The Lotte Mart Seoul Station is the flagship of all the branches in the country. It is one of the most popular ones amongst tourists because of its convenient location. It opens until late at night and is the perfect place to hang out before heading to the airport or catching a train to another city. This hefty building covers four stories with each floor dedicated to specific items and services. In addition to the prevalent food and groceries items, Lotte Mart has an entire floor dedicated to clothing, jewelry, and beauty products. You will find rows and rows of fashions and cosmetics with fantastic promotions. It is a haven if you are a fan of both Korean fashion and Korean beauty. You should go binge shopping in Lotte Mart because after all, prices are cheaper, and the massive selections of unique Korean products are the perfect souvenirs to bring home. How wonderful is Korea's customer service? Not only does Lotte Mart offer free empty boxes for packing, it even offers an overseas shipping service (with a shipping fee) so you can directly ship to home. This is perfect if you ever overshop or want to buy an oversized item.
4. Seoullo 7017 (a.k.a Seoul Skygarden or Skypark)
Originally built as an overpass highway in 1970 and then closed due to disuse, Seoullo 7017 was magically transformed into an elevated garden and pedestrian walkway. The "70" signifies the year 1970 when it was first built, while the '17' is both the number of walkways connected to it and the year 2017 when it was reborn. This one-kilometer-long walkway connects and improves pedestrian access to several communities in the heart of Seoul. Its brilliant design not only offers the public a pleasant exercise venue, but also a lush urban nursery, hosting over 20,000 native and imported species of flowers, shrubs, and trees.
5. Seochon Village
Seochon Village (literally means 'West Village') is the neighbourhood located west of Gyeongbokgung Palace and stretched out to the feet of Mt. Inwangsan. It is one of the oldest neighbourhoods of Seoul, with its lineage dating back to the Joseon era (1392 ~ 1910). Seochon is a quaint, non-touristy neighbourhood in Seoul, where centuries-old hanoks (traditional Korean houses) line the long alleys and intertwine harmoniously with newly emerging boutique shops and cafes. Many locals regard Seochon as a favourite place to enjoy a leisure walk and an afternoon coffee. Exploring through the alleys that resembles a big maze, you can appreciate the authentic beauty of this offbeat tourist spot. When you work up an appetite after all the walking, you are in for a treat because Seochon is one of the best places in Seoul to go for cheap and delicious local food in some hole-in-the-wall restaurants.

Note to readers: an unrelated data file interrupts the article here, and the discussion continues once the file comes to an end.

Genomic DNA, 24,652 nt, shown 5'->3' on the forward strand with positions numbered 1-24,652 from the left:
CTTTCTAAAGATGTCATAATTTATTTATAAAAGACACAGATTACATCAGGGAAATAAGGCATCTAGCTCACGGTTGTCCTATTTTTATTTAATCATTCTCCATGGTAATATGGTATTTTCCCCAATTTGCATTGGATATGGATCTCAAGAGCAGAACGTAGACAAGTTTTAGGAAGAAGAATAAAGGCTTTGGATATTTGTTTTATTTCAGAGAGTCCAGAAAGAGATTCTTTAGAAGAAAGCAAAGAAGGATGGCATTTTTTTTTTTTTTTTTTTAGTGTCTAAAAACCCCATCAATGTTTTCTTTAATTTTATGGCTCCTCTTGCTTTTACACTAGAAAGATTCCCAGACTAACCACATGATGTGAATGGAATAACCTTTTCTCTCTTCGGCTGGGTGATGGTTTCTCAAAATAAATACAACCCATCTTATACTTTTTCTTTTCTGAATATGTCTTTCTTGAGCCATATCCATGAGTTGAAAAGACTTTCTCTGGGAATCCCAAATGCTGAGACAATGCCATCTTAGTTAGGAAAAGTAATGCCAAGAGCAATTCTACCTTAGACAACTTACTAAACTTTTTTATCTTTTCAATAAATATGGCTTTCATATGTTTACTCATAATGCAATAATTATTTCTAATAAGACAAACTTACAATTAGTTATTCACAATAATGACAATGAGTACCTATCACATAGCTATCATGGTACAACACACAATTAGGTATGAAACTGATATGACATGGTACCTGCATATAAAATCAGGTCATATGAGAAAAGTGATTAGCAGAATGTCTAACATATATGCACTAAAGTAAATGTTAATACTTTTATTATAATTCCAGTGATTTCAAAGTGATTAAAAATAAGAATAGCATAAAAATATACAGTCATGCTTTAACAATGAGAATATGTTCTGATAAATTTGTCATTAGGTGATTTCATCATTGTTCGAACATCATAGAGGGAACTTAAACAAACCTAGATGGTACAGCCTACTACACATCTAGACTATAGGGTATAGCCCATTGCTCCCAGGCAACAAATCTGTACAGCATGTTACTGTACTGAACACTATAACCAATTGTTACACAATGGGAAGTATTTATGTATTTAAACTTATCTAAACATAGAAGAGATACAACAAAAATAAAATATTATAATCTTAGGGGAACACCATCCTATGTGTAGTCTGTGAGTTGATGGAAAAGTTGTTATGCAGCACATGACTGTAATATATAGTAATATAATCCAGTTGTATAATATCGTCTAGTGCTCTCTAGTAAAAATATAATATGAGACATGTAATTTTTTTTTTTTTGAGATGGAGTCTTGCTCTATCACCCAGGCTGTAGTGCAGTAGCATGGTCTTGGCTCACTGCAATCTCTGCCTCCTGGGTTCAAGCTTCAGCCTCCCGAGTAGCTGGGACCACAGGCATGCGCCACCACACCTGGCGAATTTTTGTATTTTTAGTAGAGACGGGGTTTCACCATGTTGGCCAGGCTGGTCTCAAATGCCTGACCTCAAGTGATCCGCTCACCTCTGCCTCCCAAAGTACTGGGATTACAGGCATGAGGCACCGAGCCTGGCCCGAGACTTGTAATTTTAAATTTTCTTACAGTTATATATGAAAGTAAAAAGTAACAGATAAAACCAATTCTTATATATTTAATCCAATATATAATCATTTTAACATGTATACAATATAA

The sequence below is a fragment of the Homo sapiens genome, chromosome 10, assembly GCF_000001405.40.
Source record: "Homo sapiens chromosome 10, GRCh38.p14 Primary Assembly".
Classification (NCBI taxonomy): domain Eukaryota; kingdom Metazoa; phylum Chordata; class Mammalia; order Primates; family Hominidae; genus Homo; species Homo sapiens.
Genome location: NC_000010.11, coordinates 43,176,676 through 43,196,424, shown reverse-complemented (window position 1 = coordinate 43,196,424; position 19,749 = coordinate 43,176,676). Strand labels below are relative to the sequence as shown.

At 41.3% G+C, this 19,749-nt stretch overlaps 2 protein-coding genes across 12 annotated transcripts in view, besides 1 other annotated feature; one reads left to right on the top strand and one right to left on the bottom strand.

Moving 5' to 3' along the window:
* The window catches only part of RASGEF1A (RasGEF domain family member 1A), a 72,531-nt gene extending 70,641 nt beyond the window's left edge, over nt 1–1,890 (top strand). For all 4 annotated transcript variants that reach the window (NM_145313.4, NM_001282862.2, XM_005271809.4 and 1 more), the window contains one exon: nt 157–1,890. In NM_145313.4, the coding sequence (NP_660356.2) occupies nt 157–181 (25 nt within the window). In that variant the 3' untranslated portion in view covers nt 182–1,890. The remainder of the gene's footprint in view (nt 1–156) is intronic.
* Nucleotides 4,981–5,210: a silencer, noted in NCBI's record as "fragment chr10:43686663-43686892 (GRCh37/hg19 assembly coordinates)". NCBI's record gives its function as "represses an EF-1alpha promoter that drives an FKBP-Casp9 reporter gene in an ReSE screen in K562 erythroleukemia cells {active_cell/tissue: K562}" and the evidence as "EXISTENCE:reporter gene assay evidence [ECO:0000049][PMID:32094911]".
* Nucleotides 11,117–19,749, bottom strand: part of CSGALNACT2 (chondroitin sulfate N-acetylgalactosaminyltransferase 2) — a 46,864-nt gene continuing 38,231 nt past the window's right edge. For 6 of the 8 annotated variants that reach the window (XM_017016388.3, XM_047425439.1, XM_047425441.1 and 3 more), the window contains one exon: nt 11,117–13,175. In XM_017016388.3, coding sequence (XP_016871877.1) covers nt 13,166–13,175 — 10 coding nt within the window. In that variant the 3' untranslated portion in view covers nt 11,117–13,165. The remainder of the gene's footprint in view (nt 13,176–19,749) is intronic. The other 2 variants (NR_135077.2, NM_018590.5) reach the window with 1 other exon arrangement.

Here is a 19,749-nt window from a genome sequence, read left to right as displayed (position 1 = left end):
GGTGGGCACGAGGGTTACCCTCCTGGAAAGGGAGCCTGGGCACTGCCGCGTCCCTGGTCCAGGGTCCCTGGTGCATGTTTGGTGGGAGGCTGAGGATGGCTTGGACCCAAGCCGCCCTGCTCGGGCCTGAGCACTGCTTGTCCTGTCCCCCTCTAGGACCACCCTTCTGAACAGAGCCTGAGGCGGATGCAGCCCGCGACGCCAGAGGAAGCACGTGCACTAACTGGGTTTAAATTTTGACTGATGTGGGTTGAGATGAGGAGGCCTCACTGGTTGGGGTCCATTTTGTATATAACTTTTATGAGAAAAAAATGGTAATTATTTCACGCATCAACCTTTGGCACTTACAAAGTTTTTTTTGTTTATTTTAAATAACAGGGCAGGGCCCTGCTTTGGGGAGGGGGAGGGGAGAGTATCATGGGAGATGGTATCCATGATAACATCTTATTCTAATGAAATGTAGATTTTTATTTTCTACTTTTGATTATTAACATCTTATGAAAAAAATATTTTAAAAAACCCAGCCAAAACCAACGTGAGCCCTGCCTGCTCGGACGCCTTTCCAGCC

6. Starfield COEX Mall
Nothing spoils one's vacation like encountering bad weather. But if the good weather is not on your side when you set foot in Seoul, worry not, because you've got Starfield COEX Mall in the world-famous Gangnam District. Being one of Asia's largest underground shopping malls, Starfield COEX hosts hundreds of Korean and international brands, ranging from fashion and beauty to electronics, as well as endless dining and entertainment options. Megabox Cineplex, one of Korea's largest movie chains, has a branch here with a total of 17 individual theatres. Other popular attractions at the mall include the Kimchi Museum, the COEX Aquarium, the ASEM Plaza, and the Event stage, which puts on regular free exhibits and performances like classical concerts, mini-concerts, and magic shows. While shopping may not fit your shoestring budget, Starfield is definitely a good choice when the weather doesn't cooperate. And there is another hidden treasure here–the Starfield Library. It is the most beautiful public library I have ever seen. Honestly, I am not sure how one can access the 50,000+ reading materials arranged on those 13-meter high bookshelves, but countless bookworms have made multiple trips up and down the adjacent escalator just to get a selfie for Instagram!